I had never seen people in their early 20s work so hard and give so much of themselves. Many nights, Lee and I struggled with the question, "What is this all for?" But the more we got to know the individual sailors and their reasons for joining the Navy, the less the big naval strategy questions seemed to matter. It might have been a troubled family or a life of partying leading to nowhere. But the people I met were those who had the gumption to get away and do something interesting with their lives.

(Watch Emily and Lee's documentary on life on a Navy ship -- 10:28)
Posted By Emily Taguchi, Berkeley Student: 2:17 PM ET
Sounds like a great story, excellent job, can't wait to hear more. What a great nation we have with wonderful people willing to do what they do for us. God Bless them!
Posted By Anonymous TS Coastal SC : 3:04 PM ET
Hey Emily!
Your article describing your experience aborad the USS Tortuga (I love that name)is fasinating! Are you excited about this airing on 360? I can tell you have a tenacious personality and I know this will be a wonderful piece. Congratulations Emily. I'll be watching!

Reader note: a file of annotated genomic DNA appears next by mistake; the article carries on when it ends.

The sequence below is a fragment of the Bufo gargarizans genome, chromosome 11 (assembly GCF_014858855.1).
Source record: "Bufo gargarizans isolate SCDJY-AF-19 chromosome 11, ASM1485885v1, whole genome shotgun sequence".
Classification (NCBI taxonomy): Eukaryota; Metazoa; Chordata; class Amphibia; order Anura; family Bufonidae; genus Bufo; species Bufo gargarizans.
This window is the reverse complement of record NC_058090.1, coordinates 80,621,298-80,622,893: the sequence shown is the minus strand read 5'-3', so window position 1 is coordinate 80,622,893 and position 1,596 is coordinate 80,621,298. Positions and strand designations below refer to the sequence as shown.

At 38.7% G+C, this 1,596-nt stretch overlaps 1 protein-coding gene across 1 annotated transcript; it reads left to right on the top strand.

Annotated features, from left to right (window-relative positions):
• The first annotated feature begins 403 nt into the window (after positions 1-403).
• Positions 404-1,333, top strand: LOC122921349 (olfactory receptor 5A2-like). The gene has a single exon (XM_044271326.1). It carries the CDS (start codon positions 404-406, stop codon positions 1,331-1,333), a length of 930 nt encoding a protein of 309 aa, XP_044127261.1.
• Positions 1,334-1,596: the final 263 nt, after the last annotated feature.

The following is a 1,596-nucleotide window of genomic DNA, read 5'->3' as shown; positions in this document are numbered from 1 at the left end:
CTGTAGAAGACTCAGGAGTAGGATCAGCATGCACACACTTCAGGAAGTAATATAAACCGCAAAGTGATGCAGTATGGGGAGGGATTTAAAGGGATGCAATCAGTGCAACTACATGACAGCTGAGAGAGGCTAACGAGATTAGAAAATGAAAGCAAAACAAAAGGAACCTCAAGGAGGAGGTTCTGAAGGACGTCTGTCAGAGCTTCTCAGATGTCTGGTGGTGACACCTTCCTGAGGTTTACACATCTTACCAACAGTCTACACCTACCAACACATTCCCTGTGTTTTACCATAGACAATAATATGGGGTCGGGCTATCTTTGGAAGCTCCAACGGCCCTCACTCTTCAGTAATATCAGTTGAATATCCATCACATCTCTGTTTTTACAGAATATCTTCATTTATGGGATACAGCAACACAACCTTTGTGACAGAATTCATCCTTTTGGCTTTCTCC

Posted By Anonymous Betty Ann, Nacogdoches TX : 3:06 PM ET
They are really awesome. My hat goes off to them. They really do a great job. Jobs that they do, a lot of us would not do. I don't see many people on line for enlistment.
Posted By Anonymous Maria Ntl City, Ca : 3:21 PM ET
Living in Yorktown, VA, I come in contact daily with various members of our Armed Forces. I am always amazed at the level of dedication I see in these young folks. As a prior member of the Air Force and a spouse of an retired Air Force member, I am proud of those who currently serve our country. It's not a safe world, but they make it a better one. As mentioned in your article, some may have left a troubled home life behind. They may not have been able to change their situation at home - so they are making a difference now.